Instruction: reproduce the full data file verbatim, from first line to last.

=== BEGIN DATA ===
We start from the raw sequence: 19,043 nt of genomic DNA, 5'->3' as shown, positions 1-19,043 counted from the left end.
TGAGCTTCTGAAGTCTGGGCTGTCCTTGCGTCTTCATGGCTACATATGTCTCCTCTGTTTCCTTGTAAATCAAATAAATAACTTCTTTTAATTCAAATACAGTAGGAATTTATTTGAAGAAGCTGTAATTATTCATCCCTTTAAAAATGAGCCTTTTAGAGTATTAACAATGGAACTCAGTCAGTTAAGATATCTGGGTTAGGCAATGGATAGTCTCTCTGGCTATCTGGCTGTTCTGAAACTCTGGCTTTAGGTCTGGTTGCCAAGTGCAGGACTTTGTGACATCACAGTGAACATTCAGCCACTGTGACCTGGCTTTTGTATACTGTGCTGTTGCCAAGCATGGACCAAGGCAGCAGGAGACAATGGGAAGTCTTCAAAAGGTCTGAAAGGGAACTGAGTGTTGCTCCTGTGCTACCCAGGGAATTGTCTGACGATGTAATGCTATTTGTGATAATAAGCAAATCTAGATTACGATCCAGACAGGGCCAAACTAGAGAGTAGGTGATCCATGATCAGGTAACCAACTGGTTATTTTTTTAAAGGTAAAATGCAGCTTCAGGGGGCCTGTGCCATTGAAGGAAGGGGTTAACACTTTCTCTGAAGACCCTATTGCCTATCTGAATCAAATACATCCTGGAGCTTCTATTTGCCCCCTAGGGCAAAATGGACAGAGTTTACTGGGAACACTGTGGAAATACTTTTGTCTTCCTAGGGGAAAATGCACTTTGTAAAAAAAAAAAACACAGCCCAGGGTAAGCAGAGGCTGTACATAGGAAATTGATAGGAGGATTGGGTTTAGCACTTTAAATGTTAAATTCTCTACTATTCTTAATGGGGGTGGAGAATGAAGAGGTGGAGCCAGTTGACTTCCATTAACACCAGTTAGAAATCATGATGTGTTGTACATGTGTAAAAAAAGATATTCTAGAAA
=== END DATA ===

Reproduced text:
We start from the raw sequence: 19,043 nt of genomic DNA, 5'->3' as shown, positions 1-19,043 counted from the left end.
TGAGCTTCTGAAGTCTGGGCTGTCCTTGCGTCTTCATGGCTACATATGTCTCCTCTGTTTCCTTGTAAATCAAATAAATAACTTCTTTTAATTCAAATACAGTAGGAATTTATTTGAAGAAGCTGTAATTATTCATCCCTTTAAAAATGAGCCTTTTAGAGTATTAACAATGGAACTCAGTCAGTTAAGATATCTGGGTTAGGCAATGGATAGTCTCTCTGGCTATCTGGCTGTTCTGAAACTCTGGCTTTAGGTCTGGTTGCCAAGTGCAGGACTTTGTGACATCACAGTGAACATTCAGCCACTGTGACCTGGCTTTTGTATACTGTGCTGTTGCCAAGCATGGACCAAGGCAGCAGGAGACAATGGGAAGTCTTCAAAAGGTCTGAAAGGGAACTGAGTGTTGCTCCTGTGCTACCCAGGGAATTGTCTGACGATGTAATGCTATTTGTGATAATAAGCAAATCTAGATTACGATCCAGACAGGGCCAAACTAGAGAGTAGGTGATCCATGATCAGGTAACCAACTGGTTATTTTTTTAAAGGTAAAATGCAGCTTCAGGGGGCCTGTGCCATTGAAGGAAGGGGTTAACACTTTCTCTGAAGACCCTATTGCCTATCTGAATCAAATACATCCTGGAGCTTCTATTTGCCCCCTAGGGCAAAATGGACAGAGTTTACTGGGAACACTGTGGAAATACTTTTGTCTTCCTAGGGGAAAATGCACTTTGTAAAAAAAAAAAACACAGCCCAGGGTAAGCAGAGGCTGTACATAGGAAATTGATAGGAGGATTGGGTTTAGCACTTTAAATGTTAAATTCTCTACTATTCTTAATGGGGGTGGAGAATGAAGAGGTGGAGCCAGTTGACTTCCATTAACACCAGTTAGAAATCATGATGTGTTGTACATGTGTAAAAAAAGATATTCTAGAAA